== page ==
Stimulus determinants of the phenomenon of change blindness.

Stimulus determinants of the phenomenon of change blindness.


This article describes techniques and procedures that are used to research the changeblindness phenomenon. The role of stimulus parameters in completing a visual task (detecting changes) was investigated. The following parameters of visual stimuli varied in a chronometric experiment: the number of objects, their location in the stimulus space, and the shape of the objects (including a new object that attracts attention as well as various changes of single objects, such as appearance/disappearance, location shifts, changes of color and shape). The results of this study indicate that change blindness can have a different intensity (the time of detecting changes in flickering images) depending on the number of objects, their location in the stimulus space (structured or randomized), and the type of change (the most complicated one was a change of color):

  1. The number of objects has considerable influence on the intensity of change blindness and is the most powerful parameter. 
  2. The shape of the objects within the image is not crucial for change-detection time.
  3. The spatial organization of the objects is important for the successful detection of changes. The changes are detected quicker in images with regular rather than random organization. 
  4. A distraction (in this case, a word that was substituted for an object) doesn’t have any considerable influence on change detection. 
  5. Change-detection time increases as the interstimulus interval increases from 200 to 400 ms.
  6. The detection of shifts and of appearance/disappearance is quicker than the detection of color change.

These results let us create stimulus patterns for change-blindness experiments that differ in complexity, and thus we could examine a wide range of hypotheses about the function of the psychological mechanisms of spatial attention that are used to explain this phenomenon.

Authors: Gusev, Alexey N.; Mikhailova, Olga A. ; Utochkin, Igor S.

Received: 10.17.2013

Accepted: 03.02.2014

Themes: Psychological assessment


Pages: 122-134

DOI: 10.11621/pir.2014.0112

Keywords: spatial attention, change blindness, stimulus determinants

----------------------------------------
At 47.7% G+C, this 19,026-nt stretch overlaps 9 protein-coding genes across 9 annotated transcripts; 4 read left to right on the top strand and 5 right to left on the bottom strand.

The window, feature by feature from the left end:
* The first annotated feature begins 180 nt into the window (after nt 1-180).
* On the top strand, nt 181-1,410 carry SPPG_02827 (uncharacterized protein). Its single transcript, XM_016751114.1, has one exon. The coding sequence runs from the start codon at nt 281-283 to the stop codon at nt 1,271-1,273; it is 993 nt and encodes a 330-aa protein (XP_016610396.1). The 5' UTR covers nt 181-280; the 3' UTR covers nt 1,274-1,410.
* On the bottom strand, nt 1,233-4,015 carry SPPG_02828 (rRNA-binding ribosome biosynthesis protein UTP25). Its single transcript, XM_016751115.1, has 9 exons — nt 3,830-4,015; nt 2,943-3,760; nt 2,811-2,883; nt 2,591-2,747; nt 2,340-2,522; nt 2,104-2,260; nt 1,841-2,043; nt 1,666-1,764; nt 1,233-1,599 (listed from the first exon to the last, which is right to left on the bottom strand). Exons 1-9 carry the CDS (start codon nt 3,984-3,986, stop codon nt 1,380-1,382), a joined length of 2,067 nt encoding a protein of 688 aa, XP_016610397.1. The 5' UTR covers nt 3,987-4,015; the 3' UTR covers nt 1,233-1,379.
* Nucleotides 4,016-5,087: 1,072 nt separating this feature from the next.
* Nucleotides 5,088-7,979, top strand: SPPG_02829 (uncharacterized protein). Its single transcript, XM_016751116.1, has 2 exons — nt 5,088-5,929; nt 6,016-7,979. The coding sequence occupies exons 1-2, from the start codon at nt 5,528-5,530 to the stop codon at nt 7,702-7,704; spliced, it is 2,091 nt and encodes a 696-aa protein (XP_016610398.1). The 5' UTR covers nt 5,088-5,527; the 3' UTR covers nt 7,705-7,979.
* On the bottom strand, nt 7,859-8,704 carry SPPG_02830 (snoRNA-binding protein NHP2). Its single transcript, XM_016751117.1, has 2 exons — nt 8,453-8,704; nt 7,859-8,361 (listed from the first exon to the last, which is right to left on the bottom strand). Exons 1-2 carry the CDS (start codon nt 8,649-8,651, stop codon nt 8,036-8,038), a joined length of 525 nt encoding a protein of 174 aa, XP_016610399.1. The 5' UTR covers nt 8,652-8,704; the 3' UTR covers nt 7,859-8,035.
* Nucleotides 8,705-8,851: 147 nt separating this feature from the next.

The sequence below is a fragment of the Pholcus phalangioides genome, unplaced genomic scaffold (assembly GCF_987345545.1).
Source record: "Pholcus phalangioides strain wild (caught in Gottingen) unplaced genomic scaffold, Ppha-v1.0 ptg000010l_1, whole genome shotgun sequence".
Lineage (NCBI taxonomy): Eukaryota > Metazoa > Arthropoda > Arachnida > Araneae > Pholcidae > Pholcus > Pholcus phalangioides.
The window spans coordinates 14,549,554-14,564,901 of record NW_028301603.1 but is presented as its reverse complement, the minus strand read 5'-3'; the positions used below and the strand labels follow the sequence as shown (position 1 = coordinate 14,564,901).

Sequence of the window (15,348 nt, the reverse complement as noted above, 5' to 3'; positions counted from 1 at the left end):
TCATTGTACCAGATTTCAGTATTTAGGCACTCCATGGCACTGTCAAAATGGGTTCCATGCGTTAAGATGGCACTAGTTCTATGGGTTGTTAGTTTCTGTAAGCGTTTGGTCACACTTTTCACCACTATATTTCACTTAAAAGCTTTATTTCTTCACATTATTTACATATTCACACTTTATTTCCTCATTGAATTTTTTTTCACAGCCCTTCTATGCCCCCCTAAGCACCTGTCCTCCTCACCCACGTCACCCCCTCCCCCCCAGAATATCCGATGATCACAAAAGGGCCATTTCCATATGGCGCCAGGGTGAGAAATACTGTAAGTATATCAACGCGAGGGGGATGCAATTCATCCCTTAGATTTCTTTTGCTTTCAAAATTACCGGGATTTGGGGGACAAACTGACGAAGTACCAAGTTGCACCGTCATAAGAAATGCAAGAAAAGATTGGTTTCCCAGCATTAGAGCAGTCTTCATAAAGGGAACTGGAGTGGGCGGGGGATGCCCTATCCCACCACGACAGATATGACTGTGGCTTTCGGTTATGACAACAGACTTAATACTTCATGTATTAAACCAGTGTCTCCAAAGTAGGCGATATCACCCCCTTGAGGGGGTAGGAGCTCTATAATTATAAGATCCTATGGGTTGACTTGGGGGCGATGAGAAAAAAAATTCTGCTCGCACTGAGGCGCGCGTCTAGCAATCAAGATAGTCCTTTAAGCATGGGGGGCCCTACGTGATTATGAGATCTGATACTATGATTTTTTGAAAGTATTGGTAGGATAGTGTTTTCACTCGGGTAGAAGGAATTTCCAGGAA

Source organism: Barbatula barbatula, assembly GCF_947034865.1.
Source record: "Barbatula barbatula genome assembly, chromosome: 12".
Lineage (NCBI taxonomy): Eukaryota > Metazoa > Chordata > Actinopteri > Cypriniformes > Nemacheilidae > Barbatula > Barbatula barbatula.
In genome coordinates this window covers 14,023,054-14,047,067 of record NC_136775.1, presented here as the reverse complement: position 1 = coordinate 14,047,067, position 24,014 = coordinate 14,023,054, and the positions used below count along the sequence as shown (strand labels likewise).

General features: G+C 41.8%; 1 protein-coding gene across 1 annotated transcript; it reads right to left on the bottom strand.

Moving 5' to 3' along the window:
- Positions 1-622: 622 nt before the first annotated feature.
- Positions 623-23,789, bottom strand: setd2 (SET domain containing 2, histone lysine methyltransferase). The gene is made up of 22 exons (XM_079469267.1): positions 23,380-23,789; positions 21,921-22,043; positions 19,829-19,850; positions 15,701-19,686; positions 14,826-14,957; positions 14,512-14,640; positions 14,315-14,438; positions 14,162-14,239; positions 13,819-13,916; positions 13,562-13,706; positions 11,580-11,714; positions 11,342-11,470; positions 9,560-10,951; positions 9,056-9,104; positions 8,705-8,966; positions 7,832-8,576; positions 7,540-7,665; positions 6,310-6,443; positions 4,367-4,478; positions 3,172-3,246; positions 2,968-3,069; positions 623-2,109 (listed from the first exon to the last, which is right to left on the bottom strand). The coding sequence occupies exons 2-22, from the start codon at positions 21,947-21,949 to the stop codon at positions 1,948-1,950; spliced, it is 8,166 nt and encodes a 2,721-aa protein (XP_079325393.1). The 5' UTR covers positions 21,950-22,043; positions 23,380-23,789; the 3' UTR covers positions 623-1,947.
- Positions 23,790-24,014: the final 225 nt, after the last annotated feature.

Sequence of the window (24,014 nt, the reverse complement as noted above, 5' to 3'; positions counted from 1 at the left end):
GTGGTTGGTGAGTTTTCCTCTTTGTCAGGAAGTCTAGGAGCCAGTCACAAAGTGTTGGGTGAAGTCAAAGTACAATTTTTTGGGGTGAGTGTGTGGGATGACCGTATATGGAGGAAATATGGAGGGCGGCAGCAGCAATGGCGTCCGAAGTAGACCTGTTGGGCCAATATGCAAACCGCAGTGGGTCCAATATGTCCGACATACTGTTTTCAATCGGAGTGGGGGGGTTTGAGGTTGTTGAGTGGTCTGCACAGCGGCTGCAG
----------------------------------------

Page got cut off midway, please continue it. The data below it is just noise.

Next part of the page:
Change blindness is defined as the persistent inability to notice changes in a perceived scene because of a short disruption in perception (Falikman, 2006; Rensink, O’Regan, & Clark, 1997; Utochkin, 2011). Research of spatial attention with the use of change-detection tasks (involving “global disruption”) has been developing for over 40 years, starting with George McConkie’s research in the 1970s (Falikman, 2006). The most common experiments are those in which image changes are presented during saccadic eye movements or which involve an image shift or flickering. The flicker paradigm was introduced by Rensink et al. (1997). Two images (the original one and an altered one) are repeatedly alternated with a gray background; this procedure creates the special effect of flickering images. This type of image presentation doesn’t allow the observer to automatically notice even major changes. In the case of uninterrupted perception, any local change in the object is automatically registered by movement detectors and attracts involuntary attention. However, global disruption masks this local change, and the observer can’t pay attention to the changes automatically. Research shows that when a blank screen is presented between the original and the altered images, perception deteriorates. It becomes increasingly difficult to notice the changes even when they’re significant, repeated, and expected (Rensink et al., 1997; Simons & Chabris, 1999).

Simons and Levin(1998)deliberately included goofs[1] in short videos and found that observers experienced change blindness while watching them: they never noticed important changes, like a change in the lead actor. Even professional editors, despite their huge experience in working with video material, weren’t able to detect significant errors in the montage. Change blindness is particularly evident when the observer is not expecting any changes. In this case many observers are not able to notice that the man they had been talking to was secretly exchanged with another person. This research indicates that change blindness occurs because of different distractions, such as flickering, random noise, or flashes.

Modern scientists who study change blindness usually use different materials and traditionally present complex visual scenes to the observers (Gusev, Mikhailova, & Utochkin, 2012; Rensink et al., 1997; Simons & Levin, 1998; Utochkin, 2011). Only a small number of studies are based on simple stimuli (Goddard & Clifford, 2013; Irwin & Andrews, 1996).


The first hypothesis of this study is that the intensity of change blindness depends on the physical characteristics of a visual pattern such as the number and location of objects (simple figures) within the pattern, their shape, distractions or the absence of distractions, and the interstimulus interval.